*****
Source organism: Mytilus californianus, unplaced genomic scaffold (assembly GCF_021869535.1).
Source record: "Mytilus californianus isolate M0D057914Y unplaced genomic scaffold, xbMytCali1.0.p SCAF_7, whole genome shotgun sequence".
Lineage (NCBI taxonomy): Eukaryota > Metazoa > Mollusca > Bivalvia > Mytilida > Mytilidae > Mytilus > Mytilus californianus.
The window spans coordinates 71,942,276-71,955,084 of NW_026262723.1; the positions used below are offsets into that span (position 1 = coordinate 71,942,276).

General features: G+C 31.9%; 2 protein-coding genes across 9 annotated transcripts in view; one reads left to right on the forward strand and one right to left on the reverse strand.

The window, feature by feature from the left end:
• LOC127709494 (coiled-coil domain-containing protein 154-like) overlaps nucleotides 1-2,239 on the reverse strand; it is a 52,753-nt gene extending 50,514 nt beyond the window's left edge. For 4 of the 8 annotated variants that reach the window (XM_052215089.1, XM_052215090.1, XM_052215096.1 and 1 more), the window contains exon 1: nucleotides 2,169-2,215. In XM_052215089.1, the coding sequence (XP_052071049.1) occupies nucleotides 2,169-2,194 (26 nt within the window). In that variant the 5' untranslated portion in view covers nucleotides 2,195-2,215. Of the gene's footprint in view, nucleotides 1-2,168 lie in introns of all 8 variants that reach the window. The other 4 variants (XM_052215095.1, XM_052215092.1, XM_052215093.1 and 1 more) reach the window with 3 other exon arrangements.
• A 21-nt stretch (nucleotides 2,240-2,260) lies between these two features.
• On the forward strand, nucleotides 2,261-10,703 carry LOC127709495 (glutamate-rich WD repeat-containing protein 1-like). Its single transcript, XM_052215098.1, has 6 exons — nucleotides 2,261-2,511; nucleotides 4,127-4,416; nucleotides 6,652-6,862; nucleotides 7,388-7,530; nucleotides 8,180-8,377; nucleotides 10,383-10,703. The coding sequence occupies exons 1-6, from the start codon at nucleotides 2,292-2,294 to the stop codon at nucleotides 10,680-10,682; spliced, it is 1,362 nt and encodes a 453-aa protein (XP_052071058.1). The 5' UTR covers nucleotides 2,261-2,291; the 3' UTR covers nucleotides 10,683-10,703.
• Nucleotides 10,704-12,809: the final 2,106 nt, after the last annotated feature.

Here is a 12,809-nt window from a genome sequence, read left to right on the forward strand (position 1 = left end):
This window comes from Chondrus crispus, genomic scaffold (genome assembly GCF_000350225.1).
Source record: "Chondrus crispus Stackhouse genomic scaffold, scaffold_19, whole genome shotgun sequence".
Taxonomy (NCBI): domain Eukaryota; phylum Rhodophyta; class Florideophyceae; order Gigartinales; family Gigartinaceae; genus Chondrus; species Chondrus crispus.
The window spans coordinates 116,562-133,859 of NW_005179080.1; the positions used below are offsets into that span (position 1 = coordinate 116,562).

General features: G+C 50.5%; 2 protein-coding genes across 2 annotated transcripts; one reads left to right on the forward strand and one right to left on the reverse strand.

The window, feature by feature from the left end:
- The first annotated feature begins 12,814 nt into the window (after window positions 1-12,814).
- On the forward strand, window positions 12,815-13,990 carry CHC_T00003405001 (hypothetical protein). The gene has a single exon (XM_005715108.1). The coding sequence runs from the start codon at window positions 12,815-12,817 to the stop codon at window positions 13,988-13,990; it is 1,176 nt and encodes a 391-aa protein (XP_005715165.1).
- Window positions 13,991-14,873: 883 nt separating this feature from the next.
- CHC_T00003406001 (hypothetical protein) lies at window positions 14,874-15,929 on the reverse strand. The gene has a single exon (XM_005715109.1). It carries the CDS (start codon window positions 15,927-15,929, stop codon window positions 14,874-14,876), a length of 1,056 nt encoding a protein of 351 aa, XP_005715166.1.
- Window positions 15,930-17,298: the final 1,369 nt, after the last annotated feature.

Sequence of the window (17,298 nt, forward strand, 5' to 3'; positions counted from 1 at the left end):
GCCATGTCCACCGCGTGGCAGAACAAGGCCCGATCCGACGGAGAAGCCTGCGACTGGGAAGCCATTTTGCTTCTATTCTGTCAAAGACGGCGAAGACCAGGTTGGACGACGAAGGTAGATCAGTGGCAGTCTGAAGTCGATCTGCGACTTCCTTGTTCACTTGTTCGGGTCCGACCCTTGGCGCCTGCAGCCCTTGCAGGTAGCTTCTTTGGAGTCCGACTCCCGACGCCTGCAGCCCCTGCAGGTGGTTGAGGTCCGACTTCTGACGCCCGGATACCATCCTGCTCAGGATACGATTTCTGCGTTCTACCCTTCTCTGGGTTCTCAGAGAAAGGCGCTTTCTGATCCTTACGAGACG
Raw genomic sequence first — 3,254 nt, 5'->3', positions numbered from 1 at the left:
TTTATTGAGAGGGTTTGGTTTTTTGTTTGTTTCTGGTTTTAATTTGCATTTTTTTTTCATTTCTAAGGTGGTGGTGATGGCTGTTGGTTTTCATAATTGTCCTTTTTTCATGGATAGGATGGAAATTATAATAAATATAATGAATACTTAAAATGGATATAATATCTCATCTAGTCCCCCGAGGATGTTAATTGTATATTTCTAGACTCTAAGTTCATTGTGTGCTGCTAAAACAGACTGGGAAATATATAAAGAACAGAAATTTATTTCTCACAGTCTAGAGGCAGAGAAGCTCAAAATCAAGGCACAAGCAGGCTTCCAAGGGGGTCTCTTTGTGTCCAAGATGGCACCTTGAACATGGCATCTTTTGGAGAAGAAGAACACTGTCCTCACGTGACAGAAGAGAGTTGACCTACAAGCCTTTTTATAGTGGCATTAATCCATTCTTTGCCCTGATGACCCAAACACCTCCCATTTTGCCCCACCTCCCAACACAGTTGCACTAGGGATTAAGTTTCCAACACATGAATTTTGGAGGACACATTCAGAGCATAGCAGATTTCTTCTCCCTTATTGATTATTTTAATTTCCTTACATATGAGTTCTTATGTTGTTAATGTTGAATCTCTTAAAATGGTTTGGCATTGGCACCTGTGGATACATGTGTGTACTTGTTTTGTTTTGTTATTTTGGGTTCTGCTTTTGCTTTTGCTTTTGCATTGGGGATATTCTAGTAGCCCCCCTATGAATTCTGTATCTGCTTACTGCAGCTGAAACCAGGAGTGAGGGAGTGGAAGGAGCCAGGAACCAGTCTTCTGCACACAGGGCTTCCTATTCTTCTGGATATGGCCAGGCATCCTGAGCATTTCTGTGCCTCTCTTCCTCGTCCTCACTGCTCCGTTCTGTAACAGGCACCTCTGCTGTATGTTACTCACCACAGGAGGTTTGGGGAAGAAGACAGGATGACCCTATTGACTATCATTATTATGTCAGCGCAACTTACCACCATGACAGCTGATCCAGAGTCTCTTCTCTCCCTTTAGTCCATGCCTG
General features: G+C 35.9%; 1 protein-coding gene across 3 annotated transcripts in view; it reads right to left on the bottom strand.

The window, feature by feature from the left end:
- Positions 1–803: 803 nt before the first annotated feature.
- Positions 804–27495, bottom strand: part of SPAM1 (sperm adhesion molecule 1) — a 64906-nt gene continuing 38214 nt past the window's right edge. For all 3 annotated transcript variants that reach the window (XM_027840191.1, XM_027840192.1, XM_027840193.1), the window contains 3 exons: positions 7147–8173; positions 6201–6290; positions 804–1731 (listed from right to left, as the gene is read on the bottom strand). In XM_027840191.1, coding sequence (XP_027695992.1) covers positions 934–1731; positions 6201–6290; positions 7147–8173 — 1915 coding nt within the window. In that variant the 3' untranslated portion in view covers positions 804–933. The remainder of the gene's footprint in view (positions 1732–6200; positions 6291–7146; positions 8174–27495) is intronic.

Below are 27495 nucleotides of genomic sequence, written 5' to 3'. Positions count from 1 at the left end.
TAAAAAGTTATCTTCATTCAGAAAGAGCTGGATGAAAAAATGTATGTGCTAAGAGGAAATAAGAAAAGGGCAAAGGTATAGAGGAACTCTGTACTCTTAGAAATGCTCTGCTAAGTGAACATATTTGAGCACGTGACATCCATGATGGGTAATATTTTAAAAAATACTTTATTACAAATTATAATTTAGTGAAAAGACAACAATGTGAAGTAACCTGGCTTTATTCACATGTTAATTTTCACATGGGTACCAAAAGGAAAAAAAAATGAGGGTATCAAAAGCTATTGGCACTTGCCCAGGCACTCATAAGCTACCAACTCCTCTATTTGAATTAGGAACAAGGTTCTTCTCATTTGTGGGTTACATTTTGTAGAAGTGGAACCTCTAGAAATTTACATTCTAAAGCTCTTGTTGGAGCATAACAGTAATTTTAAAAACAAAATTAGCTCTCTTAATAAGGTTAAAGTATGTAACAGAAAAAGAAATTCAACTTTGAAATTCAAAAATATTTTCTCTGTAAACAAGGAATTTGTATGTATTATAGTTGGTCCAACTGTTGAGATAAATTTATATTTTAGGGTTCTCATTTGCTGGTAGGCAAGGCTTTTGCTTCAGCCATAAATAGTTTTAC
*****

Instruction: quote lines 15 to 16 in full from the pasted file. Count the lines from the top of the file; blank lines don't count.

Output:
The window spans coordinates 116,562-133,859 of NW_005179080.1; the positions used below are offsets into that span (position 1 = coordinate 116,562).

General features: G+C 50.5%; 2 protein-coding genes across 2 annotated transcripts; one reads left to right on the forward strand and one right to left on the reverse strand.